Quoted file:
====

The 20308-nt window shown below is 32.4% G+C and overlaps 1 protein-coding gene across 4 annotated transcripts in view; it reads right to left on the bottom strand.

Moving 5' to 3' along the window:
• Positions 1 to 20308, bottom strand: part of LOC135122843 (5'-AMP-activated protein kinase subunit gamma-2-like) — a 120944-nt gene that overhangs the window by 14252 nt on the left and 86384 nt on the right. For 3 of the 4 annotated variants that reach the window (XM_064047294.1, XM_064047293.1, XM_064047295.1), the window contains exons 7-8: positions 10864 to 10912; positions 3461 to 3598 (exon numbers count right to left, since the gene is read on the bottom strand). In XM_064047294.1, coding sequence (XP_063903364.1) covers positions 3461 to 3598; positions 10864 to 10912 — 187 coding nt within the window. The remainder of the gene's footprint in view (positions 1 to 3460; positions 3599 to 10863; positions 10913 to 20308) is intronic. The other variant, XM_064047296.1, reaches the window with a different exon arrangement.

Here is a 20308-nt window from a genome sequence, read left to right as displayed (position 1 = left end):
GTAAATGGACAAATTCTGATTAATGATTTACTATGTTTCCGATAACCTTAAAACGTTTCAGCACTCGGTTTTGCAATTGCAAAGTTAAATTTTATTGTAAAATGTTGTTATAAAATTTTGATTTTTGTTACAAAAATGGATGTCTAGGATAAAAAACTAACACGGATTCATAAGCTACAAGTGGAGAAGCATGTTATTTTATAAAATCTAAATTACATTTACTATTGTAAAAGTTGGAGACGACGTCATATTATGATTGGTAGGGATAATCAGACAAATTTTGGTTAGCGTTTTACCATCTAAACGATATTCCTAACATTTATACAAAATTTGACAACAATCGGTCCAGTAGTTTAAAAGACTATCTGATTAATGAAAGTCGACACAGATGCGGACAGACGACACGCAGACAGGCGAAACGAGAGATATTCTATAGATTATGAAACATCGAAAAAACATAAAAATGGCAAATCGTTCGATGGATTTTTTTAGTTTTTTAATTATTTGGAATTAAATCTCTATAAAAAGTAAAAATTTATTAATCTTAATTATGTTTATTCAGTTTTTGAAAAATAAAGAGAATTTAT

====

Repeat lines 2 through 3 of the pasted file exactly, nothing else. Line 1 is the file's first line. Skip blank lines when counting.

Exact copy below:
Moving 5' to 3' along the window:
• Positions 1 to 20308, bottom strand: part of LOC135122843 (5'-AMP-activated protein kinase subunit gamma-2-like) — a 120944-nt gene that overhangs the window by 14252 nt on the left and 86384 nt on the right. For 3 of the 4 annotated variants that reach the window (XM_064047294.1, XM_064047293.1, XM_064047295.1), the window contains exons 7-8: positions 10864 to 10912; positions 3461 to 3598 (exon numbers count right to left, since the gene is read on the bottom strand). In XM_064047294.1, coding sequence (XP_063903364.1) covers positions 3461 to 3598; positions 10864 to 10912 — 187 coding nt within the window. The remainder of the gene's footprint in view (positions 1 to 3460; positions 3599 to 10863; positions 10913 to 20308) is intronic. The other variant, XM_064047296.1, reaches the window with a different exon arrangement.